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Got some very thick baked on oil inside of a Lodge dutch oven with an enamel lining. Avocado oil, baked on in a 500F oven while making bread. Can I save some time by just filling it up with warm water (~175F) and soaking for a while with a lye solution before I scrub off the oil? Will this damage the surface? The surface is not pristine, it's an old DO and saw a lot of use before I got it.

A lot of advice says use baking soda, which is pH 8.5. Lye is 13 but I know it will get rid of those polymerized fats.

I'm aware of all the danger of lye, I've used it to strip cast iron pans with no issue.

edit to clarify: thinking 1 tsp of lye powder to 3 qts of water. The real question is will any concentration of lye destroy enamel?

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    What concentration of lye? A weak lye solution will be the same PH as a strong baking soda solution.
    – GdD
    Commented Mar 13, 2023 at 9:20
  • @GdD Makings such a weak solution of lye is both impractical and unnecessary. I worked the numbers out - to match a baking soda solution (pH 8.3), you need a 2 micromolar lye solution. That's 1.6 grams of sodium hydroxyde to 10 000 liters of water. It is doable with a household precision scale and without using up a year's worth of water supply (you'll have to do a multistep dilution), but it is tedious, has all the hazards of working with lye, and none of the advantages. Pretty much all uses of lye solutions I've seen in the household are in the range of tenths of percent to a few percent.
    – rumtscho
    Commented Mar 13, 2023 at 15:22
  • I was thinking 1 tsp lye to 3qt water. I guess the real question is will any concentration of an alkaline solution destroy enamel?
    – jcollum
    Commented Mar 13, 2023 at 15:23
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    @jcollum I love the compliment, but I have to admit that everything beyond the gut instinct of "the difference between pH 8 and pH 13 is huge" was Google-fu. Turns out that Sigma Aldrich has a handy concentration calculator: sigmaaldrich.com/DE/de/support/calculators-and-apps/….
    – rumtscho
    Commented Mar 13, 2023 at 15:31
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    It's unlikely to destroy the enamel, but it might damage it -- particularly creating a matte surface that would then make it into "superstick" cookware.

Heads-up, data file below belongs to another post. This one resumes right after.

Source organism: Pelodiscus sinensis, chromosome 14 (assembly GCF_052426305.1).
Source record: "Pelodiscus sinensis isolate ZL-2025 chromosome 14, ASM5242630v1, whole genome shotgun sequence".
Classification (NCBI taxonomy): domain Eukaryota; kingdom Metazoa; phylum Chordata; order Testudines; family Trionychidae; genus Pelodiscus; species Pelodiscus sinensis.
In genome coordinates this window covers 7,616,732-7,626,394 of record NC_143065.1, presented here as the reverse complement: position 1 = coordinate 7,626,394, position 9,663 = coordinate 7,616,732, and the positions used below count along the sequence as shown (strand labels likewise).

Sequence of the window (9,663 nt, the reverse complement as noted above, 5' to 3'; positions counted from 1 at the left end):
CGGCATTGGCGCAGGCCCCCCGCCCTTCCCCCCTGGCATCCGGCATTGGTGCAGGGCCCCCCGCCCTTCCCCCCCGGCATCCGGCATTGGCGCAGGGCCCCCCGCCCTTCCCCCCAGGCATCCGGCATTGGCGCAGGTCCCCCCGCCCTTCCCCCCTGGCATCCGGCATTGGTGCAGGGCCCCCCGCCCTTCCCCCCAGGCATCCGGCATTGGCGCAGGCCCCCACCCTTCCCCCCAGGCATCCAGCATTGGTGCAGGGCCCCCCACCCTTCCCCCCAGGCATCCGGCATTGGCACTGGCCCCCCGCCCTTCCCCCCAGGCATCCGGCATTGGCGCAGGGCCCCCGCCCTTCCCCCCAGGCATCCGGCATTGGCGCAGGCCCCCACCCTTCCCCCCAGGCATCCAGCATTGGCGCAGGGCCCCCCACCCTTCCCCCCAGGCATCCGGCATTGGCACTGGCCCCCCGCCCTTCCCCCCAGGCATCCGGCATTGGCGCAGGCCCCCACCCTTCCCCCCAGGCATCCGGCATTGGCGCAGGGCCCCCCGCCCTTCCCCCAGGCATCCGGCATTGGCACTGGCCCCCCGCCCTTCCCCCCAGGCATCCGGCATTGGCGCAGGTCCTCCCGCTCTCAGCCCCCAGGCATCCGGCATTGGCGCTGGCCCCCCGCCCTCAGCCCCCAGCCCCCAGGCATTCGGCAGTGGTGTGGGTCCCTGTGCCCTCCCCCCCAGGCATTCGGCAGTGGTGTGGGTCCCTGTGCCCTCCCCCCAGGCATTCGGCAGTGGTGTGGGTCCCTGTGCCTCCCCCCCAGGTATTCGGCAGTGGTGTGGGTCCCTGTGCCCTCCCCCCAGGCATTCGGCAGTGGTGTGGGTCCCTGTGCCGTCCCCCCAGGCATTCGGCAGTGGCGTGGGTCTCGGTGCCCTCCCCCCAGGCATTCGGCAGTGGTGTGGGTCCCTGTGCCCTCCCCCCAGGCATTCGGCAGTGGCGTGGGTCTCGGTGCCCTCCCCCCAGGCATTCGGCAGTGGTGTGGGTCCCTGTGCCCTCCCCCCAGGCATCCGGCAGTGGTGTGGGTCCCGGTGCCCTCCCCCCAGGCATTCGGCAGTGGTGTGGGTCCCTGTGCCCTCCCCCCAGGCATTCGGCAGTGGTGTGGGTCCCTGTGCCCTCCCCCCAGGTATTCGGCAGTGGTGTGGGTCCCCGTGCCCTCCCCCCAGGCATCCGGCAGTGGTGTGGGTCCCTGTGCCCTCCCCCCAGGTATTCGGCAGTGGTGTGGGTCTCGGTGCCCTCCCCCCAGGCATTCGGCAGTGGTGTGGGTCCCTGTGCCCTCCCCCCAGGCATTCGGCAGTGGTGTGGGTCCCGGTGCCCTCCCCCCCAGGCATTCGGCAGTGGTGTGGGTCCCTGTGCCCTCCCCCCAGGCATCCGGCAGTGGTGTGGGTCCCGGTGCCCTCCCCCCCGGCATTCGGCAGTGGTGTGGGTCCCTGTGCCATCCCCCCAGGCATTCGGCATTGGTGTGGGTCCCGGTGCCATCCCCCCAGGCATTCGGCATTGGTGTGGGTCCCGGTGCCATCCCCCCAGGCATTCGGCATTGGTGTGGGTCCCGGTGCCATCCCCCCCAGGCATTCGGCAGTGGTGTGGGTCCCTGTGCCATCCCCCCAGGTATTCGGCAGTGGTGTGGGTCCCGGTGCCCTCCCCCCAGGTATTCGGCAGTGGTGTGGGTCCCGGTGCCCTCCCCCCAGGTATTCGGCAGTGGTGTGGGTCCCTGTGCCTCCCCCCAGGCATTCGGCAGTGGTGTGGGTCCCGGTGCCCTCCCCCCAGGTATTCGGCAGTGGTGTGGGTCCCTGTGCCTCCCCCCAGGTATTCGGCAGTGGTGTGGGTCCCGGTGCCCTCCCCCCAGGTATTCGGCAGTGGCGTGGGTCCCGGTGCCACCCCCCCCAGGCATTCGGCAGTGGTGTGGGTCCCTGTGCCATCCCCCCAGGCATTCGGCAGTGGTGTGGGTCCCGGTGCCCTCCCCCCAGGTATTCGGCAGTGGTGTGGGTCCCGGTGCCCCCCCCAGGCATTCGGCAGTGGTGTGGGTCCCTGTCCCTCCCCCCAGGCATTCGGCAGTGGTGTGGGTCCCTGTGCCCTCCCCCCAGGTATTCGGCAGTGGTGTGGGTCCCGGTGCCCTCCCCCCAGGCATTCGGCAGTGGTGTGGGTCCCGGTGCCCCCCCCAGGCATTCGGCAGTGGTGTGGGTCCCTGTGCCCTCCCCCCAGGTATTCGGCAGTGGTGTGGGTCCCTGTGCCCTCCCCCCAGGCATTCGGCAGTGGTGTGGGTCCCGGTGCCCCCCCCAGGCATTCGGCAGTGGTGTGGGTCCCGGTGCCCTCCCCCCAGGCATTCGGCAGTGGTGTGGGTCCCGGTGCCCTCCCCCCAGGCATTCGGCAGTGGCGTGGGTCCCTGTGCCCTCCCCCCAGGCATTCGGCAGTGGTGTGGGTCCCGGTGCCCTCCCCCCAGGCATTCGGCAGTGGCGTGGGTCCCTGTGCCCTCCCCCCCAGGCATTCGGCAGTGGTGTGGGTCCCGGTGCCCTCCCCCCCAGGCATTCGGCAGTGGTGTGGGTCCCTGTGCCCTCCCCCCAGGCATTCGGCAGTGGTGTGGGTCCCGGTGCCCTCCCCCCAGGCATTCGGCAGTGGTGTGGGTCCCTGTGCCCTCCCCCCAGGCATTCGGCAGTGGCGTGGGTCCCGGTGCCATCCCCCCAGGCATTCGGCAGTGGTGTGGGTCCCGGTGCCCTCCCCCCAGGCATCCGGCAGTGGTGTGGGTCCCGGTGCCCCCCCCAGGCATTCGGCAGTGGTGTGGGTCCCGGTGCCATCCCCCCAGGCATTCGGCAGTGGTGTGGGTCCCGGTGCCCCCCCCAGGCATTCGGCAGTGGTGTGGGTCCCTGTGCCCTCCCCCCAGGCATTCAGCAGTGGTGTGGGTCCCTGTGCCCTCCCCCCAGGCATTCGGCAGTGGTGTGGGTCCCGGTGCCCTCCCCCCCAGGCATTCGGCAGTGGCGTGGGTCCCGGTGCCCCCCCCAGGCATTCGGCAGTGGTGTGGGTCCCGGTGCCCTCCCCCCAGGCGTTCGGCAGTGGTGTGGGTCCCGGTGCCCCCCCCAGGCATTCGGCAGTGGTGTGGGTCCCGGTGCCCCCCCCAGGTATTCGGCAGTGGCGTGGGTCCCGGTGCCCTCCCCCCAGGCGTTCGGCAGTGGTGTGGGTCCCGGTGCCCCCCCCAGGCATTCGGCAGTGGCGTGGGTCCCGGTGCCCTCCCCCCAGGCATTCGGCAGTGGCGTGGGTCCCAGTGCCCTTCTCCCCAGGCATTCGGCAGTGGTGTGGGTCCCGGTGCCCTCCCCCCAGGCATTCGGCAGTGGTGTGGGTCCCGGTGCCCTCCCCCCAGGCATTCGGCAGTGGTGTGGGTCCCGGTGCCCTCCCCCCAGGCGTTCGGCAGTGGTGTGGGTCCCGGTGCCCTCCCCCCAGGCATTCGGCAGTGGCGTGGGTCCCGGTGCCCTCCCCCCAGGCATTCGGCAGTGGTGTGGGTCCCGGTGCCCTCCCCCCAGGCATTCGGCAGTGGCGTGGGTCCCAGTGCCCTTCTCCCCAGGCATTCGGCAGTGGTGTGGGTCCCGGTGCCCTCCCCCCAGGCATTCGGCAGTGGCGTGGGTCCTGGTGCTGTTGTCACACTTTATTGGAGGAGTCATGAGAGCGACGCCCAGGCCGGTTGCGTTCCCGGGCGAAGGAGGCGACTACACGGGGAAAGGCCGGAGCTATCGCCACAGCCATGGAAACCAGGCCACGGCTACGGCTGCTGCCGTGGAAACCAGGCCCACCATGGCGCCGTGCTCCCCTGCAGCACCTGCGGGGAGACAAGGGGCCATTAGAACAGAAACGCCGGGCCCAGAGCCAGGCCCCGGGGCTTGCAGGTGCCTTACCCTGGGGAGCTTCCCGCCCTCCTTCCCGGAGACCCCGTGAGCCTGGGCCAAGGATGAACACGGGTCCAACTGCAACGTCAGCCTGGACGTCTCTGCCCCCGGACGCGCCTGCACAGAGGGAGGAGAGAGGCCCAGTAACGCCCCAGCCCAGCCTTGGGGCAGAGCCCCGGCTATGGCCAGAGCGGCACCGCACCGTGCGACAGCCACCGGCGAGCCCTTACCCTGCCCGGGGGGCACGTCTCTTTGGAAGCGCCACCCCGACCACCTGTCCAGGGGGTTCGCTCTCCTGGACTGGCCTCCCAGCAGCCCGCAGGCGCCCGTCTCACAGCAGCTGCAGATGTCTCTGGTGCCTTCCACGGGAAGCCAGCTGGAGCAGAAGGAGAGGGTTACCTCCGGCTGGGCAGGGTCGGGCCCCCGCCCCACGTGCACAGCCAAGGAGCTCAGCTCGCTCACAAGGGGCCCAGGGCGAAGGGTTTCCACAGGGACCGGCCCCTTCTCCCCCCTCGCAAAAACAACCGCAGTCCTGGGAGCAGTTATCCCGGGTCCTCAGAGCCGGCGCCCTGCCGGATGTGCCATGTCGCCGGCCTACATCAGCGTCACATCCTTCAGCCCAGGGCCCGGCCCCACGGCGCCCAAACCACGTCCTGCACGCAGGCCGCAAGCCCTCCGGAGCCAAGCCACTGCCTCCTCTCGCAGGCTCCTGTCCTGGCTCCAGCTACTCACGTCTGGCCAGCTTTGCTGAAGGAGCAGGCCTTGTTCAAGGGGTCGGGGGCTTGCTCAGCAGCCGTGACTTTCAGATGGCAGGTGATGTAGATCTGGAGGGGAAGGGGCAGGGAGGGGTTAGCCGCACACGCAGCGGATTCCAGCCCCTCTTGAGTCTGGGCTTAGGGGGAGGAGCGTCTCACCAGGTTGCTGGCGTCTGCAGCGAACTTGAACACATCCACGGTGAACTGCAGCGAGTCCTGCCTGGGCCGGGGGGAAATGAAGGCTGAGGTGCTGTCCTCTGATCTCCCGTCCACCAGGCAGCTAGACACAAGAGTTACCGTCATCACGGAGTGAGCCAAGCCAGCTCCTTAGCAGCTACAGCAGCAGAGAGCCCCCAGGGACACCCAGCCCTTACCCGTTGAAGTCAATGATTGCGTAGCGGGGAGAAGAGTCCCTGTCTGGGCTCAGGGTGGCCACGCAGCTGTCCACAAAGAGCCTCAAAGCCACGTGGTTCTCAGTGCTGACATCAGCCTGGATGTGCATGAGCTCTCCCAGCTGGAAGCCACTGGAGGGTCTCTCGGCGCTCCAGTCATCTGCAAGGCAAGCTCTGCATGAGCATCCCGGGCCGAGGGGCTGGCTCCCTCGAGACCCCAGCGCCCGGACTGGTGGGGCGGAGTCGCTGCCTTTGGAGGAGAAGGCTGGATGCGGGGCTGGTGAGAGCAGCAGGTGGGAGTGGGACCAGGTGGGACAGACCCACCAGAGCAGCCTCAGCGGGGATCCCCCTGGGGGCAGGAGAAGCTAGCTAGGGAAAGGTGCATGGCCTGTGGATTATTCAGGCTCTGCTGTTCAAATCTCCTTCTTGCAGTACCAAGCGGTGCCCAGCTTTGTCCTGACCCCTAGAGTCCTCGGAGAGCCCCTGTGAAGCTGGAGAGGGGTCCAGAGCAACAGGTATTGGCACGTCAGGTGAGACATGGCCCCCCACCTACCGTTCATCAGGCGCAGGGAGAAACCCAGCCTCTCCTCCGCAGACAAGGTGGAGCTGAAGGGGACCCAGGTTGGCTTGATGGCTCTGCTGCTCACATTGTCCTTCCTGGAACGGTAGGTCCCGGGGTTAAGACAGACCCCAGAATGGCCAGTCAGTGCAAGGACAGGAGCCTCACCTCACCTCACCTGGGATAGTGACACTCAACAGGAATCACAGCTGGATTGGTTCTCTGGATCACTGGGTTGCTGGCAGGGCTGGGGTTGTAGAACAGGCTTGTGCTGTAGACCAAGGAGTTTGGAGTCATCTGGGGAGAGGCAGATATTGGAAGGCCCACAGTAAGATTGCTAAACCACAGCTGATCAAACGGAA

– FuzzyChef
    Commented Mar 13, 2023 at 16:08

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There are two reasons why I would not do it.

"Enamel" is not a single substance, but a class of substances. They can have different chemical properties, including corrosion resistance. And the enamels used in cookware are calculated to be resistant to what is usually encounterable in a kitchen. This is certainly not lye at pH 13 or above.

The Internet supports this intuition: for example, this site lists the corrosion resistance of enamels for different use cases, and while they don't have pots, pretty much all household items they list are formulated for the pH range of 2 to 10.

A second reason is that you don't only have to worry about the enamel as a substance. You have an enamel-lined pot, and these are very prone to chipping, and sometimes crazing. I would worry about lye "finding" these discontinuities in the enamel layer and attacking them. The iron of the Dutch oven itself shouldn't have any problem with it, but the problem would be the bond between the enamel and the iron. This bond is always weaker than either of the two materials, and anything that attacks there has a chance of destroying it and letting the lining layer peel off.

I will admit that I don't know whether the bond between iron and enamel can withstand lye, but seeing that it is one of the most corrosive substances a person will ever encounter, I wouldn't try it out on a pot I value.

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    The chart doesn't cover cookware, but some of the listed items are fairly similar. What's called "porcelain enamel" is actually a ceramic substance that is baked onto the iron or steel under high heat, so it should have a high degree of resistance to alkalis; but as the chart says, "high degree" isn't necessarily "pH 13".
    – FuzzyChef
    Commented Mar 13, 2023 at 16:05

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